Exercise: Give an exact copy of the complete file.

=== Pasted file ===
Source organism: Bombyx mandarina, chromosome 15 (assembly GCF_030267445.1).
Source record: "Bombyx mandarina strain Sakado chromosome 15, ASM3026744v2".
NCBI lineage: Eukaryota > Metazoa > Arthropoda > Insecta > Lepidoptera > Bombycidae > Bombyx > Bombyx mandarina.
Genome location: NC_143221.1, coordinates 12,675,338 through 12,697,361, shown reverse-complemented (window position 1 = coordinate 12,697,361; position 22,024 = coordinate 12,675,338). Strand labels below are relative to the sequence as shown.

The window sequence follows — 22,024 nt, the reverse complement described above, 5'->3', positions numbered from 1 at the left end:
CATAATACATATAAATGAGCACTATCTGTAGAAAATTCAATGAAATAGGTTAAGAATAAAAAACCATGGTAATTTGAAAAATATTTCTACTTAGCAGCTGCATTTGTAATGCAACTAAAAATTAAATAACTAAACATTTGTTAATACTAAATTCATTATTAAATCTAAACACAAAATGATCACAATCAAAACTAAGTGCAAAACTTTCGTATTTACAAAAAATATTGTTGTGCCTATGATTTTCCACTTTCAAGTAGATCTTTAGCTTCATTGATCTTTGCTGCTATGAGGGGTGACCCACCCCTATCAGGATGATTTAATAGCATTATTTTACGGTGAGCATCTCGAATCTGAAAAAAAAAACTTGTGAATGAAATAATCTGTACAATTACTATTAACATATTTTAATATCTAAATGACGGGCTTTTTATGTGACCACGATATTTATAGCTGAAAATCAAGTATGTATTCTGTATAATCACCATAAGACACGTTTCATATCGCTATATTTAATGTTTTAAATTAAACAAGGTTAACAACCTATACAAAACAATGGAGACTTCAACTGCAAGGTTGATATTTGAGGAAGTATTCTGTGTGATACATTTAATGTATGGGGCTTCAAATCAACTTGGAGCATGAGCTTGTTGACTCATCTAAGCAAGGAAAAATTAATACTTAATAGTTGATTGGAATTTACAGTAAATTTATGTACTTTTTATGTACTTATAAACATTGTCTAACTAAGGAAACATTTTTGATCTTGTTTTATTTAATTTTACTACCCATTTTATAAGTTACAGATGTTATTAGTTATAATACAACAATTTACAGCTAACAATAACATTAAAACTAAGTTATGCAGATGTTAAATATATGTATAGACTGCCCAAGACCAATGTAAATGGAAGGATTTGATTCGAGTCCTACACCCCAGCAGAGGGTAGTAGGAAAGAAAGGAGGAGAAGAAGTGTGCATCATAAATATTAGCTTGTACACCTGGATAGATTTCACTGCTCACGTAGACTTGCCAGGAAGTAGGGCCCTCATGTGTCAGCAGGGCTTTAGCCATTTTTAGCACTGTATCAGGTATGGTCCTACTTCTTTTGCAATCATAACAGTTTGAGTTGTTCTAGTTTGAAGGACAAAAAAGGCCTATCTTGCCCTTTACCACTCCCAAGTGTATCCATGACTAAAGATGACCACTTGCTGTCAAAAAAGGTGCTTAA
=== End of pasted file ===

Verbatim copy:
Source organism: Bombyx mandarina, chromosome 15 (assembly GCF_030267445.1).
Source record: "Bombyx mandarina strain Sakado chromosome 15, ASM3026744v2".
NCBI lineage: Eukaryota > Metazoa > Arthropoda > Insecta > Lepidoptera > Bombycidae > Bombyx > Bombyx mandarina.
Genome location: NC_143221.1, coordinates 12,675,338 through 12,697,361, shown reverse-complemented (window position 1 = coordinate 12,697,361; position 22,024 = coordinate 12,675,338). Strand labels below are relative to the sequence as shown.

The window sequence follows — 22,024 nt, the reverse complement described above, 5'->3', positions numbered from 1 at the left end:
CATAATACATATAAATGAGCACTATCTGTAGAAAATTCAATGAAATAGGTTAAGAATAAAAAACCATGGTAATTTGAAAAATATTTCTACTTAGCAGCTGCATTTGTAATGCAACTAAAAATTAAATAACTAAACATTTGTTAATACTAAATTCATTATTAAATCTAAACACAAAATGATCACAATCAAAACTAAGTGCAAAACTTTCGTATTTACAAAAAATATTGTTGTGCCTATGATTTTCCACTTTCAAGTAGATCTTTAGCTTCATTGATCTTTGCTGCTATGAGGGGTGACCCACCCCTATCAGGATGATTTAATAGCATTATTTTACGGTGAGCATCTCGAATCTGAAAAAAAAAACTTGTGAATGAAATAATCTGTACAATTACTATTAACATATTTTAATATCTAAATGACGGGCTTTTTATGTGACCACGATATTTATAGCTGAAAATCAAGTATGTATTCTGTATAATCACCATAAGACACGTTTCATATCGCTATATTTAATGTTTTAAATTAAACAAGGTTAACAACCTATACAAAACAATGGAGACTTCAACTGCAAGGTTGATATTTGAGGAAGTATTCTGTGTGATACATTTAATGTATGGGGCTTCAAATCAACTTGGAGCATGAGCTTGTTGACTCATCTAAGCAAGGAAAAATTAATACTTAATAGTTGATTGGAATTTACAGTAAATTTATGTACTTTTTATGTACTTATAAACATTGTCTAACTAAGGAAACATTTTTGATCTTGTTTTATTTAATTTTACTACCCATTTTATAAGTTACAGATGTTATTAGTTATAATACAACAATTTACAGCTAACAATAACATTAAAACTAAGTTATGCAGATGTTAAATATATGTATAGACTGCCCAAGACCAATGTAAATGGAAGGATTTGATTCGAGTCCTACACCCCAGCAGAGGGTAGTAGGAAAGAAAGGAGGAGAAGAAGTGTGCATCATAAATATTAGCTTGTACACCTGGATAGATTTCACTGCTCACGTAGACTTGCCAGGAAGTAGGGCCCTCATGTGTCAGCAGGGCTTTAGCCATTTTTAGCACTGTATCAGGTATGGTCCTACTTCTTTTGCAATCATAACAGTTTGAGTTGTTCTAGTTTGAAGGACAAAAAAGGCCTATCTTGCCCTTTACCACTCCCAAGTGTATCCATGACTAAAGATGACCACTTGCTGTCAAAAAAGGTGCTTAA